WHAT I AM NOT©

Not long ago, carried by some crazy emotion, I suddenly became aware that I was not whole, that I was missing something.  During some sleepless nights that followed, sensing every bed sheet wrinkle under my body while awaiting for the morning sun to insinuate itself over the distant mountains, I began to introspect about what I was missing.

Of course, I am missing my parents.  The death of parents is not to be underestimated as to the impact it has over children.  I am not talking about becoming parentless at age ten.  I am talking about losing for ever the capacity to turn around with pride and show your parents what you have accomplished, or simply turn around knowing that they will be right there, with those reassuring smiles, telling you that no matter what, you are a winner, and that they trust you will overcome any obstacles, as it was when I was ten.  But I am not talking about missing parents.  It is something more complex than that.

I remember that when I was a kid, I already was missing something.  I became aware of it when the MacDonald brothers called me that first time “perro Judio” (loosely translated as dirty Jew). And there were many other occasions during my childhood and adolescence when I was reminded that I was a dirty Jew.  In any other respect I was a Colombian, or so I thought.  Except that my skin was somewhat lighter than many of my friends and classmates and that I was Jewish and they were Catholic.  So I guess, that at that time, somewhere deep in me, it was established that I was not a Colombian.  Oh sure, I was a Colombian by definition.  I had been born there and that is that.  But it had not been me the one to draw boundaries on the sand, it was them that were telling me what I was not.  Of course, one adapts to this kind of things.  The mind of a young lad is plastic enough.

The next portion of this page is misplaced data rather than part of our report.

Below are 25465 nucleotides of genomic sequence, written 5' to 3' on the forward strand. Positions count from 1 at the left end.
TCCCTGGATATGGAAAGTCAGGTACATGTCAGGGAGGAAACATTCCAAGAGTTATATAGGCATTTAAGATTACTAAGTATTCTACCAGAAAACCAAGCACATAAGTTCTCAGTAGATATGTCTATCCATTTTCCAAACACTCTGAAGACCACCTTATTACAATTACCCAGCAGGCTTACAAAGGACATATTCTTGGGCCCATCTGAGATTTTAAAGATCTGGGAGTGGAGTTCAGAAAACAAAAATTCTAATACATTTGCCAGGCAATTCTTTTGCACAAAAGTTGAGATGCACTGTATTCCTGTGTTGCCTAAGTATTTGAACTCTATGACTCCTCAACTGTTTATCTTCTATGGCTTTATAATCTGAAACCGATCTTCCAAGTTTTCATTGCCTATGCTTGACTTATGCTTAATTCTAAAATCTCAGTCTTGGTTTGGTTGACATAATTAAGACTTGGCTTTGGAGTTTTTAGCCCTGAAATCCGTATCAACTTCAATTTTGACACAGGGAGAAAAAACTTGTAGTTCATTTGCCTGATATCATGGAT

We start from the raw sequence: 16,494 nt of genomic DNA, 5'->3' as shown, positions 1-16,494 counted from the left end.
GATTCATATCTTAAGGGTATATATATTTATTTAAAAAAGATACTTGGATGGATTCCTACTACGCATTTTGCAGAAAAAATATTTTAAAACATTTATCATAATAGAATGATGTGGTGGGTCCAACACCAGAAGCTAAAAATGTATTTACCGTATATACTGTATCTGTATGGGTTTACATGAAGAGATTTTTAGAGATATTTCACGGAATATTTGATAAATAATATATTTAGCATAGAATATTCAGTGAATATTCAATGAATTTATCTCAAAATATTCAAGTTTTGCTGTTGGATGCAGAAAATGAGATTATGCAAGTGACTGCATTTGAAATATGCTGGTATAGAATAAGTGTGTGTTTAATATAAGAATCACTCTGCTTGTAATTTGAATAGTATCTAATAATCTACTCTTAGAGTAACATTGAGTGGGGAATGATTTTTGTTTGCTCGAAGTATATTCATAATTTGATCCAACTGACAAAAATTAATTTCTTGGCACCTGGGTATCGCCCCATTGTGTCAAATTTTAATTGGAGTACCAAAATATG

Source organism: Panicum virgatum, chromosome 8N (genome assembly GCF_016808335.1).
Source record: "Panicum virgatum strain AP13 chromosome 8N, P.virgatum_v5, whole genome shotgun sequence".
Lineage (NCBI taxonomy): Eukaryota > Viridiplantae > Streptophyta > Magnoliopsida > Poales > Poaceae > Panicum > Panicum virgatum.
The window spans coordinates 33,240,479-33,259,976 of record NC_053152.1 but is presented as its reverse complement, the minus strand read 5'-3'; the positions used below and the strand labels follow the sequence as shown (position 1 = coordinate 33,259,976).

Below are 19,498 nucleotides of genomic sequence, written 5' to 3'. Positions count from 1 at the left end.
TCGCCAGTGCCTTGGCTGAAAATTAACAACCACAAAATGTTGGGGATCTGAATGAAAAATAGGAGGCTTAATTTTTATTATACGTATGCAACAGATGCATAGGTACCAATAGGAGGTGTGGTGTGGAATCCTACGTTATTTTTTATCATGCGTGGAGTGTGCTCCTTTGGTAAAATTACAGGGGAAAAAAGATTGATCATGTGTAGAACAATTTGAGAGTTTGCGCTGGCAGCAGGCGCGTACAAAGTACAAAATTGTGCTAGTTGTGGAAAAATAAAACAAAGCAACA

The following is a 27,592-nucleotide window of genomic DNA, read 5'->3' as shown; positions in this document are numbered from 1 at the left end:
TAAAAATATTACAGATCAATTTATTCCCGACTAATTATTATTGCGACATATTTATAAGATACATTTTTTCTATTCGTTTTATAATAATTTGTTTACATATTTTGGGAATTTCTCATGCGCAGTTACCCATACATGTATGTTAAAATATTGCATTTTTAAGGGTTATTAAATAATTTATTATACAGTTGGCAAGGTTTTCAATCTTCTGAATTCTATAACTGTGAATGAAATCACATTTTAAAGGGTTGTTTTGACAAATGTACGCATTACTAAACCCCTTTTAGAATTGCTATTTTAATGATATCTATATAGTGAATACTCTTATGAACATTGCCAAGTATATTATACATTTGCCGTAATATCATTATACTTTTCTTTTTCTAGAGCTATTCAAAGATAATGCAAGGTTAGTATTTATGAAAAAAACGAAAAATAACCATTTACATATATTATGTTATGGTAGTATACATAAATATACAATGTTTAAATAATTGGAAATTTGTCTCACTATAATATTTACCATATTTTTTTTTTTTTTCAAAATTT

As I grew older and became a teenager I entered Medical School.  I felt good about it.  I remember to being scared.  It was because of the awesome responsibility that rested upon my shoulders.   I was the youngest in the class and for that matter, the university.  My sister had already walked those same corridors and she had been the best student.  Everybody expected me to do well.  I did well, although not as well as my sister had and yet, I still was reminded once in a while that I was not one with the nature that surrounded me.  Those occasions were few, but meaningful.  Whenever I was arguing with someone any sociopolitical topic, at some point during the argument I would be reminded that I could not possible be argued with because I was a Jew.  This was an interesting intellectual experience.  I am a very good argumentalist (and I am making this word up if it does not exist already).  So, when I entered a conversation on politics, or religion, or something as pedestrian as arguing about potholes and why the municipality did not fix them, somewhere along the argument, after failing to convince me and fearing I would convince them, they would say that I thought differently because I was Jewish.  Mind you that Jewish here was not meant as an insult or even as a religion, but as a culture and way of thinking –a bigoted assumption in addition of being wrong.  Again, I was reminded that I was not one of them, I was not a Colombian.